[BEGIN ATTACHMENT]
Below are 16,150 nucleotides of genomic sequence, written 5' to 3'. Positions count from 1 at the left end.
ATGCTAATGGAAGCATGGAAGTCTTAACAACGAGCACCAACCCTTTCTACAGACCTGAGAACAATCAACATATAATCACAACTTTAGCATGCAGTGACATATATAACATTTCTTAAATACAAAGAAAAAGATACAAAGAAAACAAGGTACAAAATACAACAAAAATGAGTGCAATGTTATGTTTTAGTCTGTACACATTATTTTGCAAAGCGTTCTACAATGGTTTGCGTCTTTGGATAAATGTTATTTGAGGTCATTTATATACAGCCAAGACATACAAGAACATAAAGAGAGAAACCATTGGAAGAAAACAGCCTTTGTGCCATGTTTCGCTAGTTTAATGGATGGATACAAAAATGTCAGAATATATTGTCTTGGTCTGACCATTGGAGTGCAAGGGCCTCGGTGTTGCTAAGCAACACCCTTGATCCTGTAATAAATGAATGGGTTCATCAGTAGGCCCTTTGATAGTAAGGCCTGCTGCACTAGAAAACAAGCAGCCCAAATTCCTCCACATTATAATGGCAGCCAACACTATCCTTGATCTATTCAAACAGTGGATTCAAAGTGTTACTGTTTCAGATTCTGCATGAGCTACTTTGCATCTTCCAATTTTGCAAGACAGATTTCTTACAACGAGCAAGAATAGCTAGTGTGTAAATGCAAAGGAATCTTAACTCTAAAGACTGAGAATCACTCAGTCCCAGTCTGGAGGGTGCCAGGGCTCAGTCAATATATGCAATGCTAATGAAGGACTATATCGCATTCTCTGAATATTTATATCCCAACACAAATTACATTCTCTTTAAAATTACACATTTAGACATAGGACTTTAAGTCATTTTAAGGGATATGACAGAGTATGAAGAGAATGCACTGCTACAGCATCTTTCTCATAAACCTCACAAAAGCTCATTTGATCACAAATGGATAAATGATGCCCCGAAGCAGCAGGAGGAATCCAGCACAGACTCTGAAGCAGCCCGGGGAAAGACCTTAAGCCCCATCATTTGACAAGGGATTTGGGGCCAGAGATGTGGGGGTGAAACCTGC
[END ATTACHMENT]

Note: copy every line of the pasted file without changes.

Below are 16,150 nucleotides of genomic sequence, written 5' to 3'. Positions count from 1 at the left end.
ATGCTAATGGAAGCATGGAAGTCTTAACAACGAGCACCAACCCTTTCTACAGACCTGAGAACAATCAACATATAATCACAACTTTAGCATGCAGTGACATATATAACATTTCTTAAATACAAAGAAAAAGATACAAAGAAAACAAGGTACAAAATACAACAAAAATGAGTGCAATGTTATGTTTTAGTCTGTACACATTATTTTGCAAAGCGTTCTACAATGGTTTGCGTCTTTGGATAAATGTTATTTGAGGTCATTTATATACAGCCAAGACATACAAGAACATAAAGAGAGAAACCATTGGAAGAAAACAGCCTTTGTGCCATGTTTCGCTAGTTTAATGGATGGATACAAAAATGTCAGAATATATTGTCTTGGTCTGACCATTGGAGTGCAAGGGCCTCGGTGTTGCTAAGCAACACCCTTGATCCTGTAATAAATGAATGGGTTCATCAGTAGGCCCTTTGATAGTAAGGCCTGCTGCACTAGAAAACAAGCAGCCCAAATTCCTCCACATTATAATGGCAGCCAACACTATCCTTGATCTATTCAAACAGTGGATTCAAAGTGTTACTGTTTCAGATTCTGCATGAGCTACTTTGCATCTTCCAATTTTGCAAGACAGATTTCTTACAACGAGCAAGAATAGCTAGTGTGTAAATGCAAAGGAATCTTAACTCTAAAGACTGAGAATCACTCAGTCCCAGTCTGGAGGGTGCCAGGGCTCAGTCAATATATGCAATGCTAATGAAGGACTATATCGCATTCTCTGAATATTTATATCCCAACACAAATTACATTCTCTTTAAAATTACACATTTAGACATAGGACTTTAAGTCATTTTAAGGGATATGACAGAGTATGAAGAGAATGCACTGCTACAGCATCTTTCTCATAAACCTCACAAAAGCTCATTTGATCACAAATGGATAAATGATGCCCCGAAGCAGCAGGAGGAATCCAGCACAGACTCTGAAGCAGCCCGGGGAAAGACCTTAAGCCCCATCATTTGACAAGGGATTTGGGGCCAGAGATGTGGGGGTGAAACCTGC